Let's hear Beijing's take on Thai-Sino rail

Let's hear Beijing's take on Thai-Sino rail

The silence of the Chinese government and a lack of information coming through local channels can prove detrimental to the costly high-speed train project

Allaying worries: Transport Minister Arkhom Termpittayapaisith claimed Thailand will not lose territory to China. (Bangkok Post file photo)
Allaying worries: Transport Minister Arkhom Termpittayapaisith claimed Thailand will not lose territory to China. (Bangkok Post file photo)

Last Monday a female Chinese reporter asked me why most of the Thai media have a negative attitude towards the Thai-Sino high-speed railway project given the fact that the innovative high-tech train will bring tangible benefits to Thailand and its people along the routes.

My initial response was "that is a really good question". Then I paused to think and said that it was not because we disliked or denied China's high-speed railway technology. As for myself, I have had the chance to take the high-speed Chinese trains from Beijing to several provinces and was impressed by the experience. Recently, I took the train from Beijing to Tianjin, which is about 120 kilometres from the Chinese capital. The train travelling at a maximum speed of 350km/h took only 30 minutes to reach Tianjin.

We know that the high-speed train project is a part of Beijing's massive "One Belt, One Road" initiative to increase trade and infrastructure links with other countries in Asia. However, what we doubt is the pressing need for Thailand's military government to rush into invoking Section 44 to override objections to the Chinese-built railway, and announcing it through the Royal Gazette.

Anucha Charoenpo is news editor, Bangkok Post.

Unavoidably, the Thai media stood up together to question the transparency of the ambitious venture as we were afraid that the government, in its attempts to speed up the project, would end up serving the interests of China and its private sector without carefully deliberating on the benefits that Thailand and its people would actually reap from the exercise.

For an example, look no further than Laos. We do not want to see Thailand being in the same situation as our neighbouring country whose government has given 99-year land concessions and the transfer of land use rights along the railway routes in Laos to Beijing and its private sector, sparking problematic land issues in recent years.

Frankly speaking, we fear worse than that. We are apprehensive to the extent that Beijing would plot a long-term economic-and-political takeover of Thailand by encouraging their men to settle permanently in our country and enjoy all the benefits normally earmarked for Thai nationals only.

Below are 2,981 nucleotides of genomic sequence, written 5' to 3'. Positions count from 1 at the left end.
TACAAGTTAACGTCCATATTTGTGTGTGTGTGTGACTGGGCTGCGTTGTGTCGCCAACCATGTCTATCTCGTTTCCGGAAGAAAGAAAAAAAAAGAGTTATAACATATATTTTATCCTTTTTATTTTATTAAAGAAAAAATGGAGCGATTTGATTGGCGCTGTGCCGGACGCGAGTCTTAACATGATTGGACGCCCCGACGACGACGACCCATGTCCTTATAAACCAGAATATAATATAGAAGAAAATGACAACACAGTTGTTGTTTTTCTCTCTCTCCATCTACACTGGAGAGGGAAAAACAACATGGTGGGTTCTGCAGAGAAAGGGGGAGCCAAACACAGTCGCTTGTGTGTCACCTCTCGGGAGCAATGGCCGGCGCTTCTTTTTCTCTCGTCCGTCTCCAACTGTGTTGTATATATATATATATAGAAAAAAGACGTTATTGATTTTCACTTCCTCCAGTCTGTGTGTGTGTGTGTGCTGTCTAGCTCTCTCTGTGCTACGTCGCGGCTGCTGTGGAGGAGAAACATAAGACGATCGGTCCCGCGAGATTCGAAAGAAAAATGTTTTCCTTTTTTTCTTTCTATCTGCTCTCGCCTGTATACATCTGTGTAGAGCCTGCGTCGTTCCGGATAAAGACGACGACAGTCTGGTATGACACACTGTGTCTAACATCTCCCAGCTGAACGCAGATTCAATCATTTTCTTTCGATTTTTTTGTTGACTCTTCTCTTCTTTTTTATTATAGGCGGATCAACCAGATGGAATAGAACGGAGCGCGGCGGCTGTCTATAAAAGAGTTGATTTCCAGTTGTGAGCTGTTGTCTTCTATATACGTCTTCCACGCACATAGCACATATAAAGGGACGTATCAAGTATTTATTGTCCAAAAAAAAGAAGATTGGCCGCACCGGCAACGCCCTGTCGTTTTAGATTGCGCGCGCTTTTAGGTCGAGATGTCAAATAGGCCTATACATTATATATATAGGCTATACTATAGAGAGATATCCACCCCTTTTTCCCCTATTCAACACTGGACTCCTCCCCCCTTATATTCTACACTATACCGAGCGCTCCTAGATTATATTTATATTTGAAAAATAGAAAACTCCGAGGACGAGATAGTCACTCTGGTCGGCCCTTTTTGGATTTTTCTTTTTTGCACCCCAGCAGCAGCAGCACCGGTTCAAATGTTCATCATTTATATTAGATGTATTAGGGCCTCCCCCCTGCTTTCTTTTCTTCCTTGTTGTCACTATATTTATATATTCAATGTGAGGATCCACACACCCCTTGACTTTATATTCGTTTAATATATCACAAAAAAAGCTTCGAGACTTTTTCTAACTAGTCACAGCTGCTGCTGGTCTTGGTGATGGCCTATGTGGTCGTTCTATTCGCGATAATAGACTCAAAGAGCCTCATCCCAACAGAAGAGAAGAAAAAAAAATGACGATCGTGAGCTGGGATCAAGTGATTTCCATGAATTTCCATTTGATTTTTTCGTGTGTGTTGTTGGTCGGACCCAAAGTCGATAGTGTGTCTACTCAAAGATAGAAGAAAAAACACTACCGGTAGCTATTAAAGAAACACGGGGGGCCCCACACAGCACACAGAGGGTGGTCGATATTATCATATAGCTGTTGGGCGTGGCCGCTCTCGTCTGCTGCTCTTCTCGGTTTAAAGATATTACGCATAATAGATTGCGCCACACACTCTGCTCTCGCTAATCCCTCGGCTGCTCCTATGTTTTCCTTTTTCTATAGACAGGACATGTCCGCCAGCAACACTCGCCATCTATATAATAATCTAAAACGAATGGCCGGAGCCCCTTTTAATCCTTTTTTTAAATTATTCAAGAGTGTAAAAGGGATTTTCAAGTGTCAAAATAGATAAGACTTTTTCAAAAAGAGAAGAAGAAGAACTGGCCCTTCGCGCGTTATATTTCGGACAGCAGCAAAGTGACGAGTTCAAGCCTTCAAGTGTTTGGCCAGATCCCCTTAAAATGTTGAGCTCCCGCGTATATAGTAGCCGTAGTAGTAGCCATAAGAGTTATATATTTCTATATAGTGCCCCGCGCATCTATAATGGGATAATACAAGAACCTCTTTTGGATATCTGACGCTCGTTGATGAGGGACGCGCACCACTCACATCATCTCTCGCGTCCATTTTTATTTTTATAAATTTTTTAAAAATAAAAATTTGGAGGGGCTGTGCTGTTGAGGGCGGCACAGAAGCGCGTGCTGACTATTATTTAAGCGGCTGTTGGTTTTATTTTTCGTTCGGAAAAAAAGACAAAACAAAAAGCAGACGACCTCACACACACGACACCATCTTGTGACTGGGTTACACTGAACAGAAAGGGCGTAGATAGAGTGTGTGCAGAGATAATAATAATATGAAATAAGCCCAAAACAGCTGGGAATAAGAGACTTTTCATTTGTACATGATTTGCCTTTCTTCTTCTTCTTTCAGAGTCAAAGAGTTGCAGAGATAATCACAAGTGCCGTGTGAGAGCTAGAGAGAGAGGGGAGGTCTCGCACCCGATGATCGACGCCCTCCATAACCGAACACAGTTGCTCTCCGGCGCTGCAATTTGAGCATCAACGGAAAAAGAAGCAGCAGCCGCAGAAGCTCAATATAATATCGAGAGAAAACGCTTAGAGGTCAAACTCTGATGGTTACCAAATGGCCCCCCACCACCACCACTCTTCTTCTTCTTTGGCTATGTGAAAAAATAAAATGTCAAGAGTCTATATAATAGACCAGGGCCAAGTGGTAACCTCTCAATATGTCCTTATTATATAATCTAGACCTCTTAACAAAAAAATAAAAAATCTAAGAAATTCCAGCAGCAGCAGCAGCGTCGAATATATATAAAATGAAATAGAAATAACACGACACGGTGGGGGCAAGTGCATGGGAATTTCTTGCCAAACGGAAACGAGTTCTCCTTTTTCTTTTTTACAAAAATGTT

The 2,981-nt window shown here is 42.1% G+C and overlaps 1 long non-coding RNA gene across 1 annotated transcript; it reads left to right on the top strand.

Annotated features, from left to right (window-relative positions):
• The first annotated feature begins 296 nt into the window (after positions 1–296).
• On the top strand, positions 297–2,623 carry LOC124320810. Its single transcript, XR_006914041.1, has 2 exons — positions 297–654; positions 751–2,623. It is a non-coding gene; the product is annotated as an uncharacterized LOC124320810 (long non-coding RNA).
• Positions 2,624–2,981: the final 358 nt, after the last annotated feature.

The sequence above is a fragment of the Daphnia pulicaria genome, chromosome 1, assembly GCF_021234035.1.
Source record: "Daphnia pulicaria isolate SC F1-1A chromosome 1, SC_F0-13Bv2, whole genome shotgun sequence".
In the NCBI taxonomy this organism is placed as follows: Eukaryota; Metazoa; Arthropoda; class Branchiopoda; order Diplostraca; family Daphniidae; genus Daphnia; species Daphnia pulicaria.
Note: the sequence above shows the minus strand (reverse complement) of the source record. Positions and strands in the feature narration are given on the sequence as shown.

Secondly, I also told the female Chinese reporter that since the news of Prime Minister Prayut Chan-o-cha invoking Section 44 of the interim constitution to cast aside all legal impediments slowing the project started churning headlines a few weeks ago, we have not seen Beijing make any attempt to explain the significance of the project.

We seek clarity in details of the project for the sake of transparency and accountability. We really need to hear strong affirmations from China's President Xi Jinping and Beijing government that they do not want anything special from Thailand under this "regional railway cooperation" other than helping Thailand with the high-tech railway.

We expect Beijing to portray itself as a giver and not a taker. If that is asking for too much, how about an assurance that Beijing will give Thailand more and take less from the country to confirm remarks by Transport Minister Arkhom Termpittayapaisith, who said late last month that China will only oversee rails and trains plus the signalling and operating systems.

And Mr Arkhom also confirmed that the rail project would not result in Thailand losing its sovereignty or territory to China, as feared. Furthermore, he said the project belonged to the Thai government, which had the country's best interests at heart, while insisting that no land would be handed over for China to manage.

It was reported previously that China requested the holding rights for land along the tracks for commercial purposes.

Through this article, I am calling for a balanced reporting from the Chinese media in the true spirit of journalism. As a reporter, I have carried out my journalistic duties in an independent manner. I have educated readers and the public about events and issues and how they affect their lives. I have always realised that I am duty-bound to find facts about all questionable issues so the public is conveyed information from all sides.